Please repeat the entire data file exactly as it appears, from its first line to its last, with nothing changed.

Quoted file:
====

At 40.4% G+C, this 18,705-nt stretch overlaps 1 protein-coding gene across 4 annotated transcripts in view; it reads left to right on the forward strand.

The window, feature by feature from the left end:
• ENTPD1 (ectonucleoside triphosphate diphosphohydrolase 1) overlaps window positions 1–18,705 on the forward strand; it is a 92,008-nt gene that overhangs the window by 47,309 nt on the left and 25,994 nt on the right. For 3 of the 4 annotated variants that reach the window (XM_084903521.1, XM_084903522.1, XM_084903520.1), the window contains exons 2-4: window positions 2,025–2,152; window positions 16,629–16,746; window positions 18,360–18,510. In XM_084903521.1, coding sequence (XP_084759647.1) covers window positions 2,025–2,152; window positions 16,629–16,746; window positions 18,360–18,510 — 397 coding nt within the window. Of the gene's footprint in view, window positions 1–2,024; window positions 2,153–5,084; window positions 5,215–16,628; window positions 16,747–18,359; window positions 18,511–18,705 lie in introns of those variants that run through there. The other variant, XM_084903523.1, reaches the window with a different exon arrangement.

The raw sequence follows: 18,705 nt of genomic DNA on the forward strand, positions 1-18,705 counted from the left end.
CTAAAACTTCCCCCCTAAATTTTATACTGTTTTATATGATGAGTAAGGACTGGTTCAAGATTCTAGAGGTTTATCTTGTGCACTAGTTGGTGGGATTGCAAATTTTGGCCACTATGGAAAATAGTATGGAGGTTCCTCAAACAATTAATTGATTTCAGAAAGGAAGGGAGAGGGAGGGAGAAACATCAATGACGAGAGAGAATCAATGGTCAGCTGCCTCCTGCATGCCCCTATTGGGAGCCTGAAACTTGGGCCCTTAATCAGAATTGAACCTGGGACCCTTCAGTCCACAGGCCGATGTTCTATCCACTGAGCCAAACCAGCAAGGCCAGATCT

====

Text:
At 40.4% G+C, this 18,705-nt stretch overlaps 1 protein-coding gene across 4 annotated transcripts in view; it reads left to right on the forward strand.

The window, feature by feature from the left end:
• ENTPD1 (ectonucleoside triphosphate diphosphohydrolase 1) overlaps window positions 1–18,705 on the forward strand; it is a 92,008-nt gene that overhangs the window by 47,309 nt on the left and 25,994 nt on the right. For 3 of the 4 annotated variants that reach the window (XM_084903521.1, XM_084903522.1, XM_084903520.1), the window contains exons 2-4: window positions 2,025–2,152; window positions 16,629–16,746; window positions 18,360–18,510. In XM_084903521.1, coding sequence (XP_084759647.1) covers window positions 2,025–2,152; window positions 16,629–16,746; window positions 18,360–18,510 — 397 coding nt within the window. Of the gene's footprint in view, window positions 1–2,024; window positions 2,153–5,084; window positions 5,215–16,628; window positions 16,747–18,359; window positions 18,511–18,705 lie in introns of those variants that run through there. The other variant, XM_084903523.1, reaches the window with a different exon arrangement.

The raw sequence follows: 18,705 nt of genomic DNA on the forward strand, positions 1-18,705 counted from the left end.
CTAAAACTTCCCCCCTAAATTTTATACTGTTTTATATGATGAGTAAGGACTGGTTCAAGATTCTAGAGGTTTATCTTGTGCACTAGTTGGTGGGATTGCAAATTTTGGCCACTATGGAAAATAGTATGGAGGTTCCTCAAACAATTAATTGATTTCAGAAAGGAAGGGAGAGGGAGGGAGAAACATCAATGACGAGAGAGAATCAATGGTCAGCTGCCTCCTGCATGCCCCTATTGGGAGCCTGAAACTTGGGCCCTTAATCAGAATTGAACCTGGGACCCTTCAGTCCACAGGCCGATGTTCTATCCACTGAGCCAAACCAGCAAGGCCAGATCT